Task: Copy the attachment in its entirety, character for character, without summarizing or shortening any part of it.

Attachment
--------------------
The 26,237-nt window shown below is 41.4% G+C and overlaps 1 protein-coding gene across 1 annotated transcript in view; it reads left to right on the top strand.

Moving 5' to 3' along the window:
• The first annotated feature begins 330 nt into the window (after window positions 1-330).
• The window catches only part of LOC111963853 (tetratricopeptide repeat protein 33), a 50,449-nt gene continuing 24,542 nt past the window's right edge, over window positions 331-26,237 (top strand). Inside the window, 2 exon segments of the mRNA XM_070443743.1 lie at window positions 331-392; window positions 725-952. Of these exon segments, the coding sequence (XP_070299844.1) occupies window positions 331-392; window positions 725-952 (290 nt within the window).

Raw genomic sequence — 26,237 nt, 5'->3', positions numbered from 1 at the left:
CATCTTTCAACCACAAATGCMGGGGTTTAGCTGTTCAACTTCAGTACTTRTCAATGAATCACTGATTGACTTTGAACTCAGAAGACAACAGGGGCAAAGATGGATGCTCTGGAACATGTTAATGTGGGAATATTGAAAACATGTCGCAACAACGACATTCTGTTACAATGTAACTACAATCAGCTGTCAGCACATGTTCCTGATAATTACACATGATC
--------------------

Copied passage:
The 26,237-nt window shown below is 41.4% G+C and overlaps 1 protein-coding gene across 1 annotated transcript in view; it reads left to right on the top strand.

Moving 5' to 3' along the window:
• The first annotated feature begins 330 nt into the window (after window positions 1-330).
• The window catches only part of LOC111963853 (tetratricopeptide repeat protein 33), a 50,449-nt gene continuing 24,542 nt past the window's right edge, over window positions 331-26,237 (top strand). Inside the window, 2 exon segments of the mRNA XM_070443743.1 lie at window positions 331-392; window positions 725-952. Of these exon segments, the coding sequence (XP_070299844.1) occupies window positions 331-392; window positions 725-952 (290 nt within the window).

Raw genomic sequence — 26,237 nt, 5'->3', positions numbered from 1 at the left:
CATCTTTCAACCACAAATGCMGGGGTTTAGCTGTTCAACTTCAGTACTTRTCAATGAATCACTGATTGACTTTGAACTCAGAAGACAACAGGGGCAAAGATGGATGCTCTGGAACATGTTAATGTGGGAATATTGAAAACATGTCGCAACAACGACATTCTGTTACAATGTAACTACAATCAGCTGTCAGCACATGTTCCTGATAATTACACATGATC